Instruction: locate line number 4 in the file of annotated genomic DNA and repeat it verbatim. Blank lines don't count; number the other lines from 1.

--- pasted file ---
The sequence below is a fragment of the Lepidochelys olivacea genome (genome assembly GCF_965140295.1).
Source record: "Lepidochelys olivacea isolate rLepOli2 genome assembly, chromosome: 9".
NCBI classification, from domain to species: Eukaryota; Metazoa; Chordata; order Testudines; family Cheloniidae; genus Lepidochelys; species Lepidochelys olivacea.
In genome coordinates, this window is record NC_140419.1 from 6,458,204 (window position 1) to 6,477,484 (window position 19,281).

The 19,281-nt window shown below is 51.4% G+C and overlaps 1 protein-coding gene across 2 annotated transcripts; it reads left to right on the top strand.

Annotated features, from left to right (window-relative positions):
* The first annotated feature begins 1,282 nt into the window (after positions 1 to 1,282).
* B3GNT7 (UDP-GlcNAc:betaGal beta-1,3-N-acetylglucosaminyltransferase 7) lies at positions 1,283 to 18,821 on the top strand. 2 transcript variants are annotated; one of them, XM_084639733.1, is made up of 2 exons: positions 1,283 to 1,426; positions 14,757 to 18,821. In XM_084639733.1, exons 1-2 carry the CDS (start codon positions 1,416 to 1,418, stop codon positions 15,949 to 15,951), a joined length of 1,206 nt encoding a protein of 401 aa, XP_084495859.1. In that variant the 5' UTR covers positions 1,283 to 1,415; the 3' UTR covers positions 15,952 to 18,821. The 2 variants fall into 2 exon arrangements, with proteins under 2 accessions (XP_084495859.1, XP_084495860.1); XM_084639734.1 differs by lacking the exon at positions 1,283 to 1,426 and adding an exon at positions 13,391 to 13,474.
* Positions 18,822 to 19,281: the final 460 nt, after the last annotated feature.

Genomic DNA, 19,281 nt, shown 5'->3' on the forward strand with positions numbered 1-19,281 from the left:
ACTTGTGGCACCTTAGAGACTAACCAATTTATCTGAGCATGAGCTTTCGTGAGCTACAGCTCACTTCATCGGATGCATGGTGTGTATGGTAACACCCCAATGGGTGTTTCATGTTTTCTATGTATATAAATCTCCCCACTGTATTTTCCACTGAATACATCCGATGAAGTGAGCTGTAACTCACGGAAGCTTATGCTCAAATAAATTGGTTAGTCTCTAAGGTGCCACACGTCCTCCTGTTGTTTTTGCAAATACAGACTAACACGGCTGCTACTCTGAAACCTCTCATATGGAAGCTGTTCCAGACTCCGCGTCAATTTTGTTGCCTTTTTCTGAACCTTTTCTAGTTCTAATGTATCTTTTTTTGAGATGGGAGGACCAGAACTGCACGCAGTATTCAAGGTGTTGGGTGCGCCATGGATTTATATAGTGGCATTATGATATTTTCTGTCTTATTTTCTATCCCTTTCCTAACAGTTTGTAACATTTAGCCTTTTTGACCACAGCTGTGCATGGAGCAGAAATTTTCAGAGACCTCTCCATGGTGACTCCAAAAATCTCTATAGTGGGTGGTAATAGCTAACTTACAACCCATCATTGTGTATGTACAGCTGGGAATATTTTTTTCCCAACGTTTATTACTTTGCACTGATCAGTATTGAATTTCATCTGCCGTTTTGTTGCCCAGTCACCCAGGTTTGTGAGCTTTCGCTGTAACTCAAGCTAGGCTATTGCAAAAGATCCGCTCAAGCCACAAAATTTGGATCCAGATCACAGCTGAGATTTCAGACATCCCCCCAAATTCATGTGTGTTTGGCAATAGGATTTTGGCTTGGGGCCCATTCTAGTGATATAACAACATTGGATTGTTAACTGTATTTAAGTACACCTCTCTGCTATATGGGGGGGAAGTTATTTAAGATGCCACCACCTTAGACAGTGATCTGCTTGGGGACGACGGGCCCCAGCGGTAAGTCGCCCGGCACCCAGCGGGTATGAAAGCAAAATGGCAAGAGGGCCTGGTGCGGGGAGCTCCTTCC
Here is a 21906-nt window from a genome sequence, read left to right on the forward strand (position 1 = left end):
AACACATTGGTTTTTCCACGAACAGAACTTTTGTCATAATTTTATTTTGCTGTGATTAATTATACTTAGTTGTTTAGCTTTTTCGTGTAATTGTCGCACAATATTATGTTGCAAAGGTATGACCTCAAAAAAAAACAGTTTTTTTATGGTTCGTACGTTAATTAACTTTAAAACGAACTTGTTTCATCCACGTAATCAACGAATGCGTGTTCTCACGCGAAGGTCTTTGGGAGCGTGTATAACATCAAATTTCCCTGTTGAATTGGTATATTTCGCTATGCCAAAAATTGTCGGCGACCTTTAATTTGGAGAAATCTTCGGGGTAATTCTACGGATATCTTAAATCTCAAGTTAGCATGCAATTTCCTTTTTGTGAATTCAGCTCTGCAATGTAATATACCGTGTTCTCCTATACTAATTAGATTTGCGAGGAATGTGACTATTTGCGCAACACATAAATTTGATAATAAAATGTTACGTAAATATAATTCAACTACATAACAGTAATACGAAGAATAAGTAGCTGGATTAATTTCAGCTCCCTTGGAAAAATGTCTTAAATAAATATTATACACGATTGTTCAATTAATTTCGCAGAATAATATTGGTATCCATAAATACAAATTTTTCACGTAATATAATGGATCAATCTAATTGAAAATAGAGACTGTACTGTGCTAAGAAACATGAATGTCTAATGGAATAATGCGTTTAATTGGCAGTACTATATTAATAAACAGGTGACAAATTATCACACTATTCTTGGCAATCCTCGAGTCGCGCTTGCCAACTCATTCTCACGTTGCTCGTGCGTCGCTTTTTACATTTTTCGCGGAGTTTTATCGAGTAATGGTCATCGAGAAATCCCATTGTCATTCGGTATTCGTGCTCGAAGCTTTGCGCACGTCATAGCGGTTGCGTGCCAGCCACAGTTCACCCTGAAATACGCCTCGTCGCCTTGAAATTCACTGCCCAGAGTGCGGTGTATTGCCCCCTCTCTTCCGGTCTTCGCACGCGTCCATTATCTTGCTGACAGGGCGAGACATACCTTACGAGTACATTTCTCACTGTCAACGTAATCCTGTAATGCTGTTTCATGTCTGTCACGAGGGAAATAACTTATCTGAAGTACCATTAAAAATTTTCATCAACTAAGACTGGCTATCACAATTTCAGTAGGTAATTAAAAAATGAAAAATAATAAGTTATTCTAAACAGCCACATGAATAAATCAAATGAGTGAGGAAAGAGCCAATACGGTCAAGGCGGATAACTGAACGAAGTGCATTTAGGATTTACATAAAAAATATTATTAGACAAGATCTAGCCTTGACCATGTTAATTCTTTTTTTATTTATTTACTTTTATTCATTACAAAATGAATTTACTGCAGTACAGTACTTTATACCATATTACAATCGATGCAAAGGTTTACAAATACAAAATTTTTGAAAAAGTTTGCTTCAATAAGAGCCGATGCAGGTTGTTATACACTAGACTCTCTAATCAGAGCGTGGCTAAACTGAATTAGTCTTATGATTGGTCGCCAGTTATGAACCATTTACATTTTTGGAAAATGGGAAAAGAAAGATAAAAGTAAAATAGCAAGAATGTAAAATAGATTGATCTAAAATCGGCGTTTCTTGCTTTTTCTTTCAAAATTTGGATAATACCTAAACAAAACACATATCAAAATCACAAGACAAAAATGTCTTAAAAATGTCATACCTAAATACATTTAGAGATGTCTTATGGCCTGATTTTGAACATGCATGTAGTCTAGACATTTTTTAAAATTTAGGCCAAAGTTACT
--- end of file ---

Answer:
In genome coordinates, this window is record NC_140419.1 from 6,458,204 (window position 1) to 6,477,484 (window position 19,281).